What can the industry do to prepare for the future?

According to the CML, there is still very much a long-term case for investing in housing as part of a balanced portfolio, which means the Buy to Let market will continue to thrive despite changes and criteria adjustment. But the CML also suggests that with one in five house sales being property investment, there are worries among policymakers that sudden changes in investor demand could result in house price volatility.

The CML believe that overall, the market will see a moderation in the growth rate of Buy to Let lending in the short term, with the Council suggesting that lenders need to start considering tracking and improving the control of the collateral risk profile of any new Buy to Let lending. The CML believe the result of the PRA statement could be that more equity is injected in the market, with slower growth in lending volumes as a result.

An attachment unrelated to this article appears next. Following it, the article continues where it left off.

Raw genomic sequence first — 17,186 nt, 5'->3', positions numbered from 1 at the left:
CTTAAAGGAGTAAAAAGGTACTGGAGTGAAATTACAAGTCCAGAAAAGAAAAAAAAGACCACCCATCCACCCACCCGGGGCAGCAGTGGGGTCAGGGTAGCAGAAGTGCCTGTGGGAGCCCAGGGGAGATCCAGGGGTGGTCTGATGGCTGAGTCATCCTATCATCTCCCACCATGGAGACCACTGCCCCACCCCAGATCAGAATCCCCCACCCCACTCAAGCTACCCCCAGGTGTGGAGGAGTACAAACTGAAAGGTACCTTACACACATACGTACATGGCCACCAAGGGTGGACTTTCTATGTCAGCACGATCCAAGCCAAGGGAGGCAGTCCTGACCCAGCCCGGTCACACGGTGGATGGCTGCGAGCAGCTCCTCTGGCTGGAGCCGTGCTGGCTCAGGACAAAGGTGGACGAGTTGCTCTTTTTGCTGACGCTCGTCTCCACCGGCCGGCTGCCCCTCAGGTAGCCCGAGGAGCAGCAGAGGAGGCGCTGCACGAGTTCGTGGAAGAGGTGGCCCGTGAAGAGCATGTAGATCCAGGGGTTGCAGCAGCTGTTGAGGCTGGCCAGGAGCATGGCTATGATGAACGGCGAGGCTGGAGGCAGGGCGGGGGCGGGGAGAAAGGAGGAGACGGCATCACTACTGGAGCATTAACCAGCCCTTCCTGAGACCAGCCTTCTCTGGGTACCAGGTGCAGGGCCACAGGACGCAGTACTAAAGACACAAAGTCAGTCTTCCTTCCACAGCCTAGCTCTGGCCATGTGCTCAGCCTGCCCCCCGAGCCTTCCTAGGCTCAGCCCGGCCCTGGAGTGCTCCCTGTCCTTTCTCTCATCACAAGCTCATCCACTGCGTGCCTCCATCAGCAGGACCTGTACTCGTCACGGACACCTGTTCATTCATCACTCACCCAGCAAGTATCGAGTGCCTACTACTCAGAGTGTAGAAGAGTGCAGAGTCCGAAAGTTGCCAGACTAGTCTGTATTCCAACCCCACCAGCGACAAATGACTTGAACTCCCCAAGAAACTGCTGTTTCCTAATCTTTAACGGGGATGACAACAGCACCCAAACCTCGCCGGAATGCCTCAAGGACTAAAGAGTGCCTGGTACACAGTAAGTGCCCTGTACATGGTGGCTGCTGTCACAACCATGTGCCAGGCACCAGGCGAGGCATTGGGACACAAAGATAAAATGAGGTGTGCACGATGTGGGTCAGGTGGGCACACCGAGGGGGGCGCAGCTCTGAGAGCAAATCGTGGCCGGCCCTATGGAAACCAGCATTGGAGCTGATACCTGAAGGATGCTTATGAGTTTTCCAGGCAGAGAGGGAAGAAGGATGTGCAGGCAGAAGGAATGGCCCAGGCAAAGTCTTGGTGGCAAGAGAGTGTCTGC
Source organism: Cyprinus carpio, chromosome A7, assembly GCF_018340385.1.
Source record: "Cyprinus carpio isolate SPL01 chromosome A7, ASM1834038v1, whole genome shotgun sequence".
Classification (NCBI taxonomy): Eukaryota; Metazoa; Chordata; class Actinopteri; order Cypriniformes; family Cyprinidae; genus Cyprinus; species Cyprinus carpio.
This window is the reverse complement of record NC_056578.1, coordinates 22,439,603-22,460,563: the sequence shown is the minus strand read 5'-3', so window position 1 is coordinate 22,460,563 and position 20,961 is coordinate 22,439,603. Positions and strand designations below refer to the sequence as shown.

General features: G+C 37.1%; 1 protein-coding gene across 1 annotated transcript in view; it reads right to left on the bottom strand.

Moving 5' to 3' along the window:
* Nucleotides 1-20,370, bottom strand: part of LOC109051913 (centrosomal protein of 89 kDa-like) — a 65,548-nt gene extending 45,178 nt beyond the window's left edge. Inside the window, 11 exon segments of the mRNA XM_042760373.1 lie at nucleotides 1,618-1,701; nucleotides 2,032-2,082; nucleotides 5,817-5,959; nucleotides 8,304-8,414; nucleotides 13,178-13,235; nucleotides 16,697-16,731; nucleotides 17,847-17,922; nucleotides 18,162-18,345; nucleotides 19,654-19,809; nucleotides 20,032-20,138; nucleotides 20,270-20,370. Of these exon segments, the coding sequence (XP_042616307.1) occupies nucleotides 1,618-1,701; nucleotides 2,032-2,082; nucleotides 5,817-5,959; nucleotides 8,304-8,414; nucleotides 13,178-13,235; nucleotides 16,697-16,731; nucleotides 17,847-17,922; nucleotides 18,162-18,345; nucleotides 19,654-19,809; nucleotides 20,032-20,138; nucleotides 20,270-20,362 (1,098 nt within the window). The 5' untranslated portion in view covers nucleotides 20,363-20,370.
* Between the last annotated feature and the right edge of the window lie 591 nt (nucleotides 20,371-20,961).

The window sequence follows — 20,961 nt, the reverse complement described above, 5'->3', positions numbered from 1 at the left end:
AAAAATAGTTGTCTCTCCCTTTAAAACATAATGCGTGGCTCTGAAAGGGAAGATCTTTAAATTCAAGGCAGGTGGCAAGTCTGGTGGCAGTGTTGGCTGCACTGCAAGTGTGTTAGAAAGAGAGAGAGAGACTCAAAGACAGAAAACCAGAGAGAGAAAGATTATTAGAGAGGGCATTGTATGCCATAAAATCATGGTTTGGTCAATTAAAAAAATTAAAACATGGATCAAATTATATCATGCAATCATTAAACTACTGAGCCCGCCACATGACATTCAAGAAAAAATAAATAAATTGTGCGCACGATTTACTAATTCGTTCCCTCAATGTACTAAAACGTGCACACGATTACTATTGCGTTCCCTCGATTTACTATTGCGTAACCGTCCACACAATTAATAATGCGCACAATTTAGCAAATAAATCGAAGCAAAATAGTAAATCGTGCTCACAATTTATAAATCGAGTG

If you would like to know more about how to join our award-winning Mortgage Network as an appointed representative or becoming a member of our Mortgage Club, call our Broker Support Team on 0845 130 7446, option 1.


Sally Says: Potential Property Hijack

Managing Director Sally Laker looks at a recent scenario that highlights the importance of communication and case checking in the property chain.

Just when you think you have seen most events linked to a sale and purchase transaction, you realise that there is always an interesting story that reminds you of the need to be vigilant. Recently a friend decided to downsize from their big family home to a newer property with no mortgage and to release some cash. The move took place but had turned out to be a nightmare for all. She assumed that this must happen all the time and was surprised that I had never come across it before.